The EU Medical Devices Regulation and In-Vitro Medical Devices Regulation (the “Regulations”) were adopted on 5 April 2017, following a final vote at the European Parliament. The Regulations were proposed by the Commission in 2012 (as discussed in our previous Law-Now), and have now been finalised following trilogue negotiations between the European Parliament, European Council and European Commission.

These two new Regulations will replace the three existing Directives on medical devices and IVDs, and aim to modernise the original rules and bring together best practices from existing Commission guidance, and to help ensure all medical devices and IVDs across the EU are safe, and perform to a high standard.

The new Regulations also seek to promote legal certainty across the EU, while still allowing for innovation and competitiveness within the medical device and IVD sectors. Key points of the Regulations identified by the Parliament include:

  • an "implant card" for patients, enabling patients and doctors to track which product has been implanted,
  • a new device identification system based on a unique device identifier (UDI), with more information to be made publicly available via EUDAMED (an EU-wide database on medical devices, to be set up by Spring 2020),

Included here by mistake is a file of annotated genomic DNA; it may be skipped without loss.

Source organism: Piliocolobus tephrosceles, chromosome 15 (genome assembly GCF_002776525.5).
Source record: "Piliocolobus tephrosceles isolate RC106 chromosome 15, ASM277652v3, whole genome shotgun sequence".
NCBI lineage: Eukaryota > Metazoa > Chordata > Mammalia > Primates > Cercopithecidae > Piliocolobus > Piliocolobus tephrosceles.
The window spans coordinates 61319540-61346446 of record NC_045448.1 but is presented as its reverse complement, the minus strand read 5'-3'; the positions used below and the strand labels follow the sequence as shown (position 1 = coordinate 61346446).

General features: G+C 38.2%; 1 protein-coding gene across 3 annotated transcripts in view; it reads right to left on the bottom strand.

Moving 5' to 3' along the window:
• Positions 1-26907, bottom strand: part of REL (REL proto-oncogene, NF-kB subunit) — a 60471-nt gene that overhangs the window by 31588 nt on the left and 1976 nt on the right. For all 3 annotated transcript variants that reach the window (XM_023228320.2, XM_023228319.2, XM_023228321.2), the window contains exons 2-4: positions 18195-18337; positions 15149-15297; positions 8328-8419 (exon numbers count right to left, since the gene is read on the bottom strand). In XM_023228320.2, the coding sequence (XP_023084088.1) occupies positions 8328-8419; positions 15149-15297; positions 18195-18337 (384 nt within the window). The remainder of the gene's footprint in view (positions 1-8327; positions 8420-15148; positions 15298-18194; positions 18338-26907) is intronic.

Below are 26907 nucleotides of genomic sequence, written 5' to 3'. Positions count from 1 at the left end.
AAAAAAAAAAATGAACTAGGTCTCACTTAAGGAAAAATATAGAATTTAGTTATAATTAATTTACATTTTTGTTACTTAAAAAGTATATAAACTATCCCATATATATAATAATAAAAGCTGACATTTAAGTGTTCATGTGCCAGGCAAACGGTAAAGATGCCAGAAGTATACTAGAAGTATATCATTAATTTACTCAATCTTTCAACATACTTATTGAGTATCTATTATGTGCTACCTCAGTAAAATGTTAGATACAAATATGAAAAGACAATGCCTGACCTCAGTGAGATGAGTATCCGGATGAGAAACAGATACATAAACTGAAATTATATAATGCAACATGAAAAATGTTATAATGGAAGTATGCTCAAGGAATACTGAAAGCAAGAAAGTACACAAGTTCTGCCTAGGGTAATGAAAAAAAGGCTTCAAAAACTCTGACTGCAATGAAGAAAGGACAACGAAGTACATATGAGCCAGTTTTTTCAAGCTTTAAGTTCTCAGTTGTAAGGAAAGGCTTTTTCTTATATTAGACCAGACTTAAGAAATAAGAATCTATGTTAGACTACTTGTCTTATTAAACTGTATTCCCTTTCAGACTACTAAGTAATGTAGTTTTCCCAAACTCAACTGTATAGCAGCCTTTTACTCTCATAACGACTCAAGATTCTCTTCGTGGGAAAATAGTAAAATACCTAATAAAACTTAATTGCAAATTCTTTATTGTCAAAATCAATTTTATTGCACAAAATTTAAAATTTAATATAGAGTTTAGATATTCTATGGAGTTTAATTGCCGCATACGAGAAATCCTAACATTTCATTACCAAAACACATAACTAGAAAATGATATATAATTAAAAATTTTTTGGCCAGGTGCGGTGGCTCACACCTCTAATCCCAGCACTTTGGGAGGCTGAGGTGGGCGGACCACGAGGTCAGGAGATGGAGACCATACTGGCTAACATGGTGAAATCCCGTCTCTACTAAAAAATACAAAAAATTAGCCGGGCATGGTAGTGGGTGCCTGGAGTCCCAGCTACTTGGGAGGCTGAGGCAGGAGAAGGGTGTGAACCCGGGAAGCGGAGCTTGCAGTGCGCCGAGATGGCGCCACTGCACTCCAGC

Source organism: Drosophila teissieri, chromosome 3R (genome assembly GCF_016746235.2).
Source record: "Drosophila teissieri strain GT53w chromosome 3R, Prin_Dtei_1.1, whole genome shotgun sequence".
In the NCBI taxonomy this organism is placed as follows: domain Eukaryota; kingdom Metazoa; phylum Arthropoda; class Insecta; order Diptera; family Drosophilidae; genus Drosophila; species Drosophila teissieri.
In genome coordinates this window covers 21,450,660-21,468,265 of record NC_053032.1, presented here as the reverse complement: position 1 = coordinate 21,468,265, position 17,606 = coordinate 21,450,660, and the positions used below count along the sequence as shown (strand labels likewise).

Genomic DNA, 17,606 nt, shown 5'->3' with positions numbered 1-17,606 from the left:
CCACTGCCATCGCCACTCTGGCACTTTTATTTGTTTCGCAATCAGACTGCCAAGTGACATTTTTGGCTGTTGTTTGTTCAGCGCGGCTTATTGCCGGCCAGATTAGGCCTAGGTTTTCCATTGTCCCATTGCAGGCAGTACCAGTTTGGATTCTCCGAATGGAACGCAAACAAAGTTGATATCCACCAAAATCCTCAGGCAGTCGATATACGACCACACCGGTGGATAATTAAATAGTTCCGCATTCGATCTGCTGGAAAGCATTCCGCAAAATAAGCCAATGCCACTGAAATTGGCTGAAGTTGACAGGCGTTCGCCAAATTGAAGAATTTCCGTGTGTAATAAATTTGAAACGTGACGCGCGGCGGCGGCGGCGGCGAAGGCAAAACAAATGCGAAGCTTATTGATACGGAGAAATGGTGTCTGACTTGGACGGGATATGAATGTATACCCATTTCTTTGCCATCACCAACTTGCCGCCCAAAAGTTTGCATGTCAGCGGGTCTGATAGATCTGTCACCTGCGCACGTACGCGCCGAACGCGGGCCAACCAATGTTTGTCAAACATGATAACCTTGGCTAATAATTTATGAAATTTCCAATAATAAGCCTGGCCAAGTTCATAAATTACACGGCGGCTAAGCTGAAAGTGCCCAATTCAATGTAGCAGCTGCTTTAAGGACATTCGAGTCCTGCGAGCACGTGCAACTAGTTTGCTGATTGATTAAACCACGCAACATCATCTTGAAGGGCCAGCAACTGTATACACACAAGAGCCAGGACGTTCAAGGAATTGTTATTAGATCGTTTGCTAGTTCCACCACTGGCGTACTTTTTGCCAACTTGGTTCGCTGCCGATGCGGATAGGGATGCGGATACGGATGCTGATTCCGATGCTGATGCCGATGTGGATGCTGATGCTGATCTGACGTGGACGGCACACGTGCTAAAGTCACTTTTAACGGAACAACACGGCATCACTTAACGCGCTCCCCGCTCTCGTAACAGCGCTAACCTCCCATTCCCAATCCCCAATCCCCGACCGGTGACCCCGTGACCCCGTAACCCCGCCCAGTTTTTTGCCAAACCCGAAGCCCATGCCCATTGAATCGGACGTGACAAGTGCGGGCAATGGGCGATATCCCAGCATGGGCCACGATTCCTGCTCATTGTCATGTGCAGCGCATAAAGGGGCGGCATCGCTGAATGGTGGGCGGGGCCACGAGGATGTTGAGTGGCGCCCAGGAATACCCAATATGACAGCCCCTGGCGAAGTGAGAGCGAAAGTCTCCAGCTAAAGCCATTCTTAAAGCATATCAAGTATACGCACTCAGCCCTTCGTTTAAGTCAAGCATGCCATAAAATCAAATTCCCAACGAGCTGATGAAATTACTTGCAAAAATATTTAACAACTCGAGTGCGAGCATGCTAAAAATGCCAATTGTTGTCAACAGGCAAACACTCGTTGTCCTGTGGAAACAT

• stricter controls on notified bodies, which will have to employ medically skilled people,
  • random inspections of producers’ facilities after devices have been placed on the market,
  • an additional safety checking procedure for high risk devices, such as implants or HIV tests. Not only a notified body, but also a special committee of experts, will check that all requirements are met,
  • an expansion to cover previously unregulated aesthetic products which nonetheless carry a risk of harm to consumers (e.g. coloured contact lenses that do not correct vision), and
  • clinical evidence of medical device safety to be provided by manufacturers (as for medicines), especially in the case of higher risk classes.

The Regulations are expected to be published shortly in the Official Journal of the European Union. The Regulations will apply three years after they enter into force; as part of the transitional period, the Regulations allow for certificates issued under the current directives to remain valid for an additional period after their application date (3 years after the entry into force for medical devices and 5 years for the in vitro diagnostic medical devices). The Regulations will be directly applicable in all Member States, which will help standardise conditions for patients and industry stakeholders across the EU. Following publication of the Regulations, the focus will shift to implementation as the Regulations each contemplate significant delegated and implementing acts to be introduced, which are expected to contain much more granular detail which will supplement the general provisions of the Regulations.